ParaNorman (2012), The Halloween Tree (1993), and The Thing from Another World (1951) My Halloween triple feature this year. ParaNorman holds up splendidly on a second viewing; this revisit left me struck by just how beautiful it is, both visually and emotionally. Meanwhile, Halloween Tree and The Thing are annual Halloween viewing traditions for me; I look forward to them every year – especially The Thing, which has so much packed into it that it still manages to reveal something new every time.
Cat People (1942) I’ve never warmed to Cat People the way most have. It’s a solid film with a handful of slick scares, but the sexual psychology behind it just doesn’t click with me in the slightest, perhaps because of its heavy-handedness, perhaps because of its datedness, perhaps because I’m not much of a Simone Simon fan. The film’s main accomplishment is in its less-is-more approach, but I always end up studying and admiring those moments rather than enjoying them.
Beyond the Time Barrier (1960) The career path of Edgar G. Ulmer is an odd one, starting big with the masterful The Black Cat for Universal, winding through the Poverty Row houses (and knocking out something as great as Detour despite the limitations), ending up churning out sci-fi filler at American International. Beyond the Time Barrier is one of his last works, ambitious yet clunky as heck thanks to a teeny budget and a rushed shooting schedule. (It’s tough to sell a massive post-apocalyptic mutant uprising when you’re limited to a handful of extras in ill-fitting bald caps.) The script borrows liberally from multiple sci-fi predecessors but improves on none of them. Ulmer’s eye for framing and love of abstract set design are the only things worth seeing here.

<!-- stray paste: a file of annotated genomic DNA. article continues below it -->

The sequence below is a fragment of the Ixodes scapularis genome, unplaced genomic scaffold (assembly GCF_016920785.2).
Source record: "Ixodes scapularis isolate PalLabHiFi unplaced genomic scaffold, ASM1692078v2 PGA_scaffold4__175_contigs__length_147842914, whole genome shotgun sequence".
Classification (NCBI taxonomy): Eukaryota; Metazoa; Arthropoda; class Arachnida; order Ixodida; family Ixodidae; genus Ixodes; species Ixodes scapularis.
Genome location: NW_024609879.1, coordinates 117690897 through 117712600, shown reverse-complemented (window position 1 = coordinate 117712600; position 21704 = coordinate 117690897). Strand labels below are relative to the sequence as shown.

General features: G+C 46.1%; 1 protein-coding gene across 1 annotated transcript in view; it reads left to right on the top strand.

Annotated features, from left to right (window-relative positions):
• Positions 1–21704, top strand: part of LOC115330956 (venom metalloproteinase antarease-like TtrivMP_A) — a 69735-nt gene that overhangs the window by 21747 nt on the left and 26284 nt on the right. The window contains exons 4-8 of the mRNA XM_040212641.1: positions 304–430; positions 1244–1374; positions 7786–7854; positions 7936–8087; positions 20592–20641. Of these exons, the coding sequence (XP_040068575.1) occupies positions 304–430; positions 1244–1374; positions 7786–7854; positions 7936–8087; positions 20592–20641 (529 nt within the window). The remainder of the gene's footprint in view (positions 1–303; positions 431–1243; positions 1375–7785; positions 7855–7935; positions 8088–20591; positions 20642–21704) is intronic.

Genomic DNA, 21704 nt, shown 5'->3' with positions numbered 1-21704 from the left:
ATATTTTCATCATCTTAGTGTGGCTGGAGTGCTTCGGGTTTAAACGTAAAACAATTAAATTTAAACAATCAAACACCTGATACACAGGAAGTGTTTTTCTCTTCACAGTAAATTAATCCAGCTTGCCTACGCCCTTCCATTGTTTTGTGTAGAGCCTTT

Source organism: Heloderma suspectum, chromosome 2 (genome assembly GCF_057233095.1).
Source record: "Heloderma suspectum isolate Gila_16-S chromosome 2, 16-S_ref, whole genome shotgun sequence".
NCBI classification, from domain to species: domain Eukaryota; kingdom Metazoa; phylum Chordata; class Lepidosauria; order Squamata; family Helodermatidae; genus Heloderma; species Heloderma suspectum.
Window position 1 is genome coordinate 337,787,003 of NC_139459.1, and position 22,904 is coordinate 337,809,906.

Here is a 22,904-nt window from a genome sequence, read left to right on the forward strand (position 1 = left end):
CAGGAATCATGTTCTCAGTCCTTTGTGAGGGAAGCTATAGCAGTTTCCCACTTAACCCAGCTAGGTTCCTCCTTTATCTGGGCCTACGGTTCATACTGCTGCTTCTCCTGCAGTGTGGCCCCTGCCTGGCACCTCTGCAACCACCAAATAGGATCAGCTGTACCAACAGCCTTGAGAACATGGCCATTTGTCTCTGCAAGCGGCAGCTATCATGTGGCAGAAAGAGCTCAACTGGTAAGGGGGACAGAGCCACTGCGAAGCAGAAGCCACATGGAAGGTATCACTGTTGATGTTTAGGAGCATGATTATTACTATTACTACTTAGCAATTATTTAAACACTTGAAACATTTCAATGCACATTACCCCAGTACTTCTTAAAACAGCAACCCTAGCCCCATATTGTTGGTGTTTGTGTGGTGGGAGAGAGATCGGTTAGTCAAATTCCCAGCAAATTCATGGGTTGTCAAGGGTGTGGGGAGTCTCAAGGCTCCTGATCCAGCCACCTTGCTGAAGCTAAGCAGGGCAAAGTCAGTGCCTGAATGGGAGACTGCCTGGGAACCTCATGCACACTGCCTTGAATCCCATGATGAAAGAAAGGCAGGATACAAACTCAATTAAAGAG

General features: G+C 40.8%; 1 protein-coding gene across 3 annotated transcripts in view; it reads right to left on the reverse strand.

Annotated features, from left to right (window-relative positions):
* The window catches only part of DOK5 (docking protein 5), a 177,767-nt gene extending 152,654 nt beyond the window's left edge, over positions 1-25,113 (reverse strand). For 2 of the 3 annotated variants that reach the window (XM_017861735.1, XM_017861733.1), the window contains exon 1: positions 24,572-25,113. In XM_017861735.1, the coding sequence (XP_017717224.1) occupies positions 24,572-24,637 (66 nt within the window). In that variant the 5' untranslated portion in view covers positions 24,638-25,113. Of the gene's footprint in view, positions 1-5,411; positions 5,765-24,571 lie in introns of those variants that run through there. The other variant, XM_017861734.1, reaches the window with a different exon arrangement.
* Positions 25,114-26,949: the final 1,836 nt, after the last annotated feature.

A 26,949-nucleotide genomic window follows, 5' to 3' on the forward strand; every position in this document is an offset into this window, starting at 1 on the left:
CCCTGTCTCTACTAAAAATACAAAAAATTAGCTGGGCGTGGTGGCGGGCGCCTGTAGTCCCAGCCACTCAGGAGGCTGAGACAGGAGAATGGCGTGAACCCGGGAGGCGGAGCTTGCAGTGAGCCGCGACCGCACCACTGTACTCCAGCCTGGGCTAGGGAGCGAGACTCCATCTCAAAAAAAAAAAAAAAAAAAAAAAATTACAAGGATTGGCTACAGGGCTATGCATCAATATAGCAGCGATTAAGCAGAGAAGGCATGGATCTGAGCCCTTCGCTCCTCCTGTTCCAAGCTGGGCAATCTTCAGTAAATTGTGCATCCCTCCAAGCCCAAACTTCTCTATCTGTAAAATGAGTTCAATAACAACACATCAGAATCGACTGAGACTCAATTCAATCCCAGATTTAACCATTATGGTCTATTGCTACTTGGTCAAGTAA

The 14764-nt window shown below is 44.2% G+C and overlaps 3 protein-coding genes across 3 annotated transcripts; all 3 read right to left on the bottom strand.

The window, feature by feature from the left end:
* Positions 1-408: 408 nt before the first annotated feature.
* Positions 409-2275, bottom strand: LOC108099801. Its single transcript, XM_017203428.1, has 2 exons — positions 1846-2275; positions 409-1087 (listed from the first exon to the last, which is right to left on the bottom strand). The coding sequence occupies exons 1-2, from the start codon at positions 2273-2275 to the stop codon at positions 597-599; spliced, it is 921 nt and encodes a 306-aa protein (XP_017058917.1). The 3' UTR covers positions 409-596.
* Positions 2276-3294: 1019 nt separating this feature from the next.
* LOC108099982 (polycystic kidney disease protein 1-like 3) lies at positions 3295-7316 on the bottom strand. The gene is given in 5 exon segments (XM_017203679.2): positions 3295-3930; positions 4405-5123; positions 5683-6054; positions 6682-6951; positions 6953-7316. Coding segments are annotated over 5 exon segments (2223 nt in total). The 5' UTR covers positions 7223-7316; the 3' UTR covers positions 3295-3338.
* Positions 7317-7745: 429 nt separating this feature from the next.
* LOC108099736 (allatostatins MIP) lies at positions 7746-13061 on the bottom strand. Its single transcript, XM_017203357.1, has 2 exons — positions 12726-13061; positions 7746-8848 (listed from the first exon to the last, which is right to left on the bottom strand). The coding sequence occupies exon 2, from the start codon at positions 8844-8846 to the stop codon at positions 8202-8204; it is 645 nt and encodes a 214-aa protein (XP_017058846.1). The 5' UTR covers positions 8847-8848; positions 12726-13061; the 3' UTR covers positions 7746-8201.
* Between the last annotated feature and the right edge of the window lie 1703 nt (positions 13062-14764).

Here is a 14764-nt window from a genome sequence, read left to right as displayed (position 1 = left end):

Wreck-It Ralph (2012) What could’ve been a lazy, hokey jokefest in the worst DreamWorks fashion is instead witty and warm, a comic adventure built not on gimmicks but heart. Oh, the gimmicks are there, to be sure – the whole thing is a winky parade of video game characters both legendary and original, sort of a Who Framed Roger Rabbit or Toy Story for the joystick crowd – but the script rarely leans on them. Instead, it presents a gentle giant antihero meandering through a fantastic world, and we not only enjoy watching him trek through brilliantly realized parodies of various video game genres, we root for him all the way. The other characters are developed with equal care, too. This is a wonderful line-up of misfits, and it’s a joy to see them connect in strange, fun ways, especially the relationship between Ralph and Vanelope, which floored me with its tenderness. You bet your patoot I got misty here; Disney is working on a Pixar level in terms of both storytelling and animation. Wreck-It Ralph could easily stand among the best of its sister studio’s work. (And if nothing else, Ralph is worth it just to see Paperman, the short preceding it. An eye-popping blend of hand-drawn and computer animation, Paperman may wind up among my favorite films of the year. It’s a simple boy-meets-girl tale that left me literally gasping, both from its stunning imagery and, more importantly, its lovely story. You’re not allowed to miss this one.)